In "Miles and Ellie," Don Zolidis draws on his experience as a schoolteacher to set up a bizarre "meet cute" scenario for the young lovers of the title. A couple of 17-year-olds are carrying out a school assignment to play a married couple negotiating infant care and other woes of early marriage. What could possibly go wrong, right?
|High-schoolers Ellie and Miles regard their assigned 'baby.'|
In "Miles and Ellie," home is where the wounded hearts are, a place where Ellie's can be relentlessly tenderized by her older sister's pounding. Ilyana is a brassy, insulting cheerleader whose popularity at school is substantially based on manipulative promiscuity. The insecure and secretly envious Ellie further suffers from the emotional distance of her parents, Bert and Mary, though they are convinced they head a close family — apart from Bert's extramarital fling of a few years back.
Zolidis concocts from this suffocating environment a first act rich in repartee, some of it accidental, and an abundance of broad, comic self-definition by everyone in the household. Phlegmatic classmate Miles drops himself into the family blender hoping to get through this experiment in empathetic learning without too much trouble. Then the playwright presses the "puree" button and the audience is in for a frothy ride up until intermission.
Bill Simmons directs a cast finely attuned to making two-dimensional characters seem as full-bodied as possible. Of course, there turns out to be a crucial third dimension to the romantic couple. In Act 2, that emerges with difficulty after a 20-year lapse, following many changes in the lives of the three young people.
Bert and Mary are pretty much the same, just creakier about it. He's a conservative politician bloviating at home to keep in practice in order to make his narrowmindedness seem a matter of principle. Mary is oblivious to anything unpleasant except when she wants to give vent to her fears and prejudices; if she can't own the unpleasantness, she wants no part of it.
The most admirable aspect of Friday's performance was the solidity of the title couple (Zachariah Stonerock and Lisa Ermel) both as teenagers and as adults approaching 40 with a mix of bitter and merely adequate experience behind them. Miles and Ellie's misunderstanding half a lifetime ago, which was unsurprisingly triggered by sisterly bad blood, requires healing that must extend into the future Miles proposes in the play's last line.
That's the hopeful, practically formulaic conclusion native to this genre, which Zolidis invests with coruscating wit and touches of family absurdity recalling early Edward Albee, with an overlay of relationship maladroitness a la Woody Allen. The playwright tweaks a couple of romantic-comedy cliches, first with a giddy county-fair montage that firms up the Miles-Ellie bond, later with the cinematic blur of the older Ellie running after Miles.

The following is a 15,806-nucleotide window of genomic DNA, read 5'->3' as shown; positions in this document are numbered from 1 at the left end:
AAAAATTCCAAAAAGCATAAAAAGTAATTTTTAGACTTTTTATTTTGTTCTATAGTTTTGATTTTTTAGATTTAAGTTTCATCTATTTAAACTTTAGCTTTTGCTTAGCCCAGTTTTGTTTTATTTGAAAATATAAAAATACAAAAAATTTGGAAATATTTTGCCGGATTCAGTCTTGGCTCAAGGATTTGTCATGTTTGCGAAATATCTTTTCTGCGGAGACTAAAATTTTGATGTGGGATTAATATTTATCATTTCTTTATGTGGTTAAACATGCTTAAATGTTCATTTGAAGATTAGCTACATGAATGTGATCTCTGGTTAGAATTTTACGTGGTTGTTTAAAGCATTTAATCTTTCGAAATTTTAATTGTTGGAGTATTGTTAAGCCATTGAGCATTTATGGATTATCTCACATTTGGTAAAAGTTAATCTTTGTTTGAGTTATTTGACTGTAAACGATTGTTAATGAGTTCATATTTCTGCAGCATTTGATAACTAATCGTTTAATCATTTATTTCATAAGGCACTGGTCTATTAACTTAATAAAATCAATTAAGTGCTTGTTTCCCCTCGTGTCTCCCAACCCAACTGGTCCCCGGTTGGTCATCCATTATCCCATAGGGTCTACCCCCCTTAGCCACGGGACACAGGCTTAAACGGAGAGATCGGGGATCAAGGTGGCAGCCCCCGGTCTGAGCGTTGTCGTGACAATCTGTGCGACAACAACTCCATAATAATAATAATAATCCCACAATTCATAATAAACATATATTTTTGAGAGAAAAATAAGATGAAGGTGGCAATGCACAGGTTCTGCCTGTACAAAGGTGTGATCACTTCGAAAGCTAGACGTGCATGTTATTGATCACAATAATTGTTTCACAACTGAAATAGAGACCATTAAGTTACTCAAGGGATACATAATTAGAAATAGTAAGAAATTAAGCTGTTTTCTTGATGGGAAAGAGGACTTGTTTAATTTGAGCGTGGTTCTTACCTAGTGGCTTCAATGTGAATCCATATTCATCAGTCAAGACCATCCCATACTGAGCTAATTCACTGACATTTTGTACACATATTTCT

Throughout, Ellie wins our trust by design, as she addresses the audience now and then, and we are constrained to see matters from her side; except for Miles, the other characters offer few handholds for affection.
Not to mix metaphors — I'll shelve the blender here — but the play's problem is that the second act is inevitably a letdown. The first act resembles a balloon close to bursting with the air of both nonsense and tension. The second lets the balloon go, and it zips about the room with a sputtering noise until the action lies inert, waiting limply to be picked up for the final tableau of promised reconciliation.
|The grown-up family prepares to go out caroling in "Miles and Ellie"|
The final scene, sweet and slightly predictable, was nevertheless moving, thanks to the unerring rightness of Stonerock and Ermel in both time frames. Carrie Schlatter was dependably abrasive both as the wild, self-centered girl and the pious, self-centered woman that Ilyana becomes. As the parents, Paul Hansen and Jolene Mentink Moffatt command enough variety as comic actors that their characters' verging on caricature never became tedious.
Linda Janosko's set put the middle-class complacency of the home in perspective, with lighting and sound (designed by Laura Glover and Ben Dobler, respectively) shifting smoothly between realism and fantasy — the uneasy bedfellows of Ellie's mental life.